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Re: Mid-level data missing?
Posted By: John Brown In Response To: Re: Mid-level data missing? (Scott Dennstaedt)
Date: 17-March-06 2010Z
In Response To: Re: Mid-level data missing? (Scott Dennstaedt)
Sorry, I must have inadvertently truncated my last post responding to Scott Dennstaedts queries...
I'll try to explain. The key is in the "hybrid" nature of the vertical coordinate. We assign each coordinate surface (from 1 to 50) a potential temperature (theta) value, starting at 224K (-49C) for the bottom level, and increasing at variable increments to 500K at the top (level number 50). Further, we don't let the coordinate surfaces go below ground, and we don't let them get too close to each other in the vertical. Given these 2 constraints, which we might call the above-ground and the separation constraints, the RUC model seeks to put the coordinate surface as close to its assigned potential temperature as possible.
The first level above the surface (assigned 224K) we keep always at 5 m above the ground surface, so it is always "terrain following". The second one, 232K (-41C) potential temperature, is also very cold, and almost always is colder than any potential temperature occurring in the model domain. Under these typical conditions, the code will put this coordinate surface as close to the lowest coordinate surface as the separation constraint allows (for these 2 levels, a separation of about 5mb over low surface elevations). Unless conditions at low levels are very cold, same goes for the 3rd level above the surface (240K), and so on, regardless of the temperature lapse rate. Only when the potential temperature at the altitude of the coordinate surface dictated by the above-ground and separation constraints is actually colder than the potential temperature assigned to that surface, does the coordinate surface get placed at a higher altitude, specifically, at the altitude of its assigned potential temperature.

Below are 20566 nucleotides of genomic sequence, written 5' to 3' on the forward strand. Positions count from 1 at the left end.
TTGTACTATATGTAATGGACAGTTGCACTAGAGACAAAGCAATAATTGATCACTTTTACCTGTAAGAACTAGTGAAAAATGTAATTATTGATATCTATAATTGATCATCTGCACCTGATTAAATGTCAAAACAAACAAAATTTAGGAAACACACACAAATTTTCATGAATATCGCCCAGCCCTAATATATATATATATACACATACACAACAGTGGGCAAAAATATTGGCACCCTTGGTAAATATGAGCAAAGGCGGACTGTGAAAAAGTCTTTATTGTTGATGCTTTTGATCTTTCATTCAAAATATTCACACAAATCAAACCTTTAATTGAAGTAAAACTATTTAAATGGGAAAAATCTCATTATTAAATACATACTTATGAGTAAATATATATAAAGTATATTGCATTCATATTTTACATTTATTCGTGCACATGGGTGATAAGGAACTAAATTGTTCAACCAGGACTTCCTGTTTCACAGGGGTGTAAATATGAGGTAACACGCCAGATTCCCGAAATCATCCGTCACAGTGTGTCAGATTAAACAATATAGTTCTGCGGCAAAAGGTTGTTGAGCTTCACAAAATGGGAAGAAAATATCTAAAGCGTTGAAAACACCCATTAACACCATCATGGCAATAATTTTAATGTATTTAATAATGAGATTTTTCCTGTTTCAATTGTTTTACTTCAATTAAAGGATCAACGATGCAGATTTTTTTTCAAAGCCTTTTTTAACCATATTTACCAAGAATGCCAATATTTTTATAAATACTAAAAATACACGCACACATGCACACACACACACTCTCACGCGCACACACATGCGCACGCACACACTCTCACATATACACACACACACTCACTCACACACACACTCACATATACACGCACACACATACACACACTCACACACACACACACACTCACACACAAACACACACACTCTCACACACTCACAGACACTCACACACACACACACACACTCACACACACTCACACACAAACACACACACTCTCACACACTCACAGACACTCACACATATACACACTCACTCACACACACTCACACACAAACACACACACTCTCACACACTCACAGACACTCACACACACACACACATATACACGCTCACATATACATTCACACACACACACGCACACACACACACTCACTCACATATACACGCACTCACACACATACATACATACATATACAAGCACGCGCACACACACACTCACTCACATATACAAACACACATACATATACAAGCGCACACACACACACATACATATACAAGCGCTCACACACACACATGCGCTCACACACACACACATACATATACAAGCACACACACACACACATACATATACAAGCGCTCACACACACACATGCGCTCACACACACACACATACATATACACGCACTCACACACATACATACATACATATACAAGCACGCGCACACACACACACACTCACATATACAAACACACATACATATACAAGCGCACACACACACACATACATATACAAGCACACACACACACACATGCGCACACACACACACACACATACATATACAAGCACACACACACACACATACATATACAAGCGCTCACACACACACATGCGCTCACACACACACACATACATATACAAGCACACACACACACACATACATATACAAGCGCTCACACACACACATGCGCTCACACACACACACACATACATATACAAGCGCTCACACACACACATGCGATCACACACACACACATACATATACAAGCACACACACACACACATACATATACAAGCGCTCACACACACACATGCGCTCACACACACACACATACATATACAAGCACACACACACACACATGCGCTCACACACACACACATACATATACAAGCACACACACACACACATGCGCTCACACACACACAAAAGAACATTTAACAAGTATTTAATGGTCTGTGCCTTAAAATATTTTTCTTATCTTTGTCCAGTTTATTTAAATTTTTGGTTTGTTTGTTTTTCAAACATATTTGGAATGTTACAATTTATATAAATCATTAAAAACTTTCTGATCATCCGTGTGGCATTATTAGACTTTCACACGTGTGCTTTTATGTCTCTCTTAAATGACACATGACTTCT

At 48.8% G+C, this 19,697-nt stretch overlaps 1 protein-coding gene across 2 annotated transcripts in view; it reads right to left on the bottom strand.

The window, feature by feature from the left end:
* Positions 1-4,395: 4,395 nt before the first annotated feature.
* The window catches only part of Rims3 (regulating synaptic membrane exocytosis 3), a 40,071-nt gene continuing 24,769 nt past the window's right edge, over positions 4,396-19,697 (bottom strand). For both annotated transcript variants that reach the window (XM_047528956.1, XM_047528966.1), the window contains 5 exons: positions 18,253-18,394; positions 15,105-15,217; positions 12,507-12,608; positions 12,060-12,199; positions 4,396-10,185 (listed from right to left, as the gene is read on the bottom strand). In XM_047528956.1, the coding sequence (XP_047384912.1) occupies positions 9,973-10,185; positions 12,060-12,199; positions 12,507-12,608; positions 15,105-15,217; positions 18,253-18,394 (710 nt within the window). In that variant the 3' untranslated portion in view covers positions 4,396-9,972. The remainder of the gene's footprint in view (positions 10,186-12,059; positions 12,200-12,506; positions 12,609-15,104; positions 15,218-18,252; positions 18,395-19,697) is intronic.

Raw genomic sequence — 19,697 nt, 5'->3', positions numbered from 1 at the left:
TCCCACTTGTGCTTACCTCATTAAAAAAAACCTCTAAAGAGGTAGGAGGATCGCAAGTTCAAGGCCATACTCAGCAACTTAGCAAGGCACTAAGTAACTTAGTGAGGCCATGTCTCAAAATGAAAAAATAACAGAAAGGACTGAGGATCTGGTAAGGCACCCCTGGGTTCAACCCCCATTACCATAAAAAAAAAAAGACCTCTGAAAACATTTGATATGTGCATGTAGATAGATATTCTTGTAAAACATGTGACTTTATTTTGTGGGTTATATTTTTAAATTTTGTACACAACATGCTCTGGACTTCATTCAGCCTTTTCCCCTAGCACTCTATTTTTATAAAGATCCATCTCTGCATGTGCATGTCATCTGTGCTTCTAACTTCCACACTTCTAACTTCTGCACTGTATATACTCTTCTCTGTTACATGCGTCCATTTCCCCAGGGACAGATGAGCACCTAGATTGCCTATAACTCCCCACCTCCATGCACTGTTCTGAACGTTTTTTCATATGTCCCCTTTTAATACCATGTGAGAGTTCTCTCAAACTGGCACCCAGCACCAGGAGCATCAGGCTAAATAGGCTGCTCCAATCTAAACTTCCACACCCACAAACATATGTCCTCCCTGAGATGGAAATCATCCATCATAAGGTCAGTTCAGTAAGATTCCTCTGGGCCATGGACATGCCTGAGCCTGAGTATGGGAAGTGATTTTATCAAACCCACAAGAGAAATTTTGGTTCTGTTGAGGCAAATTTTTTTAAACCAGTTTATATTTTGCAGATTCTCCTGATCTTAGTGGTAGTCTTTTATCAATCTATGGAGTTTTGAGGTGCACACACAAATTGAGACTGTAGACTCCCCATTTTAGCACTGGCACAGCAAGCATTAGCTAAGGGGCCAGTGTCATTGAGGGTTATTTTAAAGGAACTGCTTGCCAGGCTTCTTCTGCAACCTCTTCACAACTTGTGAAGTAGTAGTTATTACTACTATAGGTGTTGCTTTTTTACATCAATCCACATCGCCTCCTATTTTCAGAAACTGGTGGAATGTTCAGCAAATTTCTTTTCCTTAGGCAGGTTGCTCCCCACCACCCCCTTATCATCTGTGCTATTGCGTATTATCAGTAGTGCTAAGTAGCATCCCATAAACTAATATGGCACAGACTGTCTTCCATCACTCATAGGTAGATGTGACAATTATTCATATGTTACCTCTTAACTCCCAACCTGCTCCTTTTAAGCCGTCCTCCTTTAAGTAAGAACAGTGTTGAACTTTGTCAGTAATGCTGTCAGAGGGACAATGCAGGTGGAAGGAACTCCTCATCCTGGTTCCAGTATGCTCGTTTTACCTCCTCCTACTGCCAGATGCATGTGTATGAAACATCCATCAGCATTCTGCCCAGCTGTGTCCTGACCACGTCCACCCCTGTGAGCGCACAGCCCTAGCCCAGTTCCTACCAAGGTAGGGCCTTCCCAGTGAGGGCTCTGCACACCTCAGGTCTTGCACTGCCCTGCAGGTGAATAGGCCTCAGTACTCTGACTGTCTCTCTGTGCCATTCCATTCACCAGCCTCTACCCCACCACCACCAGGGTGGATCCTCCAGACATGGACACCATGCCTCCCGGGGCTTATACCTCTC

Turning to the RUC forecast example soundings from SFO linked from Scott Dennstaedt's post, the "sparse data" 18Z 10 March 2006 sounding
shows the data close together at the low levels even though the lapse rate is approximately dry adiabatic. This is because the coldest potential temperature in the sounding is about 9C (near the surface), or 282K. This happens to be the potential temperature assigned to the 13th RUC coordinate surface above the ground, so the 12 surfaces assigned a colder potential temperature are as close to the ground surface as the separation constraint allows. Because the separation constraint assigns the 282K coordinate surface to an altitude where the potential temperature is warmer than 282K, this surface likewise is forced to be terrain following. The lowest coordinate surface to actually be placed at the altitude of its assigned potential temperature is 285K, placed near 700mb. The next coordinate surface, assigned 288K, is placed just above 600mb, readily located on the plot by a kink in the dew point curve and the presence of a wind barb. Above that, the 291K surface is placed just below 500mb, 294K near 450mb, and so on.
The "not-so-sparse" example
is markedly more stable between 900 and 600mb, and has a higher trop. Here it is apparent that the first coordinate surface to be placed at its theta level in the sounding is 288K, ~830mb. The greater stability contributes to the "not-so-sparse" character of the plot. In addition, the coordinate surfaces are spaced only 2K apart in the 294-322K interval, further contributing to more coordinate levels (this range of potential temperature was farther aloft in the colder "sparse data" sounding).
The algorithm to locate, or "remap" the vertical coordinate is applied to each grid column at each time step of the model forecast. This means that in areas that are cold at the surface, the vertical extent of the model domain where the coordinate surfaces are constrained to be terrain-following will be less than areas where surface temperatures are warmer. An example of this for a RUC20 forecast can be seen on the right panel of Slide 7 of an on-line powerpoint at
This is a N-S cross section from near the Gulf Coast on the left (warm) to north of Lake Superior on the right (cold). Although this is for the old RUC20, the number and distribution of vertical levels is the same in the RUC13.
Scott, give me an email or phone call if this is still unclear.
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